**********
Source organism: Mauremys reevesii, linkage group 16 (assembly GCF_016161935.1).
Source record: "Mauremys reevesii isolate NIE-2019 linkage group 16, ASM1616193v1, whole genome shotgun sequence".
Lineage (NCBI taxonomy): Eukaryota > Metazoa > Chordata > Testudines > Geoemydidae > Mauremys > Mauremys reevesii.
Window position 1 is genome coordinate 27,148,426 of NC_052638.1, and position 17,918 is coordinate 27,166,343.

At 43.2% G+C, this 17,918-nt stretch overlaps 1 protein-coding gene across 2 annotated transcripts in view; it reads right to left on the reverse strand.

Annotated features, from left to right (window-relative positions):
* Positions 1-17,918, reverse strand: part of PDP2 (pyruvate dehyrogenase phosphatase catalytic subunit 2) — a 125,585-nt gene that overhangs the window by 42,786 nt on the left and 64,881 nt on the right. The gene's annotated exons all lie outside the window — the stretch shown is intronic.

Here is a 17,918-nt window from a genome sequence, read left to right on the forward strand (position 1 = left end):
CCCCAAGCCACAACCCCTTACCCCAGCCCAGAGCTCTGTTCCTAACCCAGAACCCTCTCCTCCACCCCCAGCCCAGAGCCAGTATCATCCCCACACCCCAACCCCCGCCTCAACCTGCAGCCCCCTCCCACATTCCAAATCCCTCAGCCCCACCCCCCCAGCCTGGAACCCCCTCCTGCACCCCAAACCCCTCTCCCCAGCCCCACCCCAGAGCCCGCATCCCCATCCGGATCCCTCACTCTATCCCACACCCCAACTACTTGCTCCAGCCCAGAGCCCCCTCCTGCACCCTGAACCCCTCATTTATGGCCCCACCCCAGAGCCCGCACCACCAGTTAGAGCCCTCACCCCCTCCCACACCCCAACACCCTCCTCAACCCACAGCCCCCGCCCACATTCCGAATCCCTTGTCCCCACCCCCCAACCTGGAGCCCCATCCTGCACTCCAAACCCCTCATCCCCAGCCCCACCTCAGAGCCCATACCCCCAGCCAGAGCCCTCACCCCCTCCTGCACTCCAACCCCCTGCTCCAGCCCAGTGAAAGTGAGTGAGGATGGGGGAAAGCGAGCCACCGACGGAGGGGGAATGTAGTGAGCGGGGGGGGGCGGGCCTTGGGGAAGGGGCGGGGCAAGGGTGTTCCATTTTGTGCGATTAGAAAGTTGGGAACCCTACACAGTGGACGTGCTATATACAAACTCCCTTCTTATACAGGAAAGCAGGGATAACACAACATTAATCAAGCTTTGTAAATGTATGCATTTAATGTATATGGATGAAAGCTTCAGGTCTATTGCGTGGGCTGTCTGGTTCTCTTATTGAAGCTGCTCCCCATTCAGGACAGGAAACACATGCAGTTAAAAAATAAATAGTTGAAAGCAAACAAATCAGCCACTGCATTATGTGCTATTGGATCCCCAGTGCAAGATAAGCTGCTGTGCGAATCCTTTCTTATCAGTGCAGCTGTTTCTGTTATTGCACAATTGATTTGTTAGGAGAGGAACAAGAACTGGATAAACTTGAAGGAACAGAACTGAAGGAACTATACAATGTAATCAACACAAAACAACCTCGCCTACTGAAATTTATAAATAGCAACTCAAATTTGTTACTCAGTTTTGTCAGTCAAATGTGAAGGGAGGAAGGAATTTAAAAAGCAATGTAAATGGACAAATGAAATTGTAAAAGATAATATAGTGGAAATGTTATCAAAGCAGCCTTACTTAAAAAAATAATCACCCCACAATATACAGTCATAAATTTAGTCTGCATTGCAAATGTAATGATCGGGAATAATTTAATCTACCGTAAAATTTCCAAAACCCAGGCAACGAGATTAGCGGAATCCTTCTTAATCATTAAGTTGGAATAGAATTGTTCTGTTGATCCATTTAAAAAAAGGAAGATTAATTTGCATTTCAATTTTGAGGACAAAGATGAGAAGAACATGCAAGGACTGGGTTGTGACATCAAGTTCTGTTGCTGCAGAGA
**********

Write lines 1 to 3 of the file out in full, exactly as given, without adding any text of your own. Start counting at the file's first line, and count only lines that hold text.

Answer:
Source organism: Mauremys reevesii, linkage group 16 (assembly GCF_016161935.1).
Source record: "Mauremys reevesii isolate NIE-2019 linkage group 16, ASM1616193v1, whole genome shotgun sequence".
Lineage (NCBI taxonomy): Eukaryota > Metazoa > Chordata > Testudines > Geoemydidae > Mauremys > Mauremys reevesii.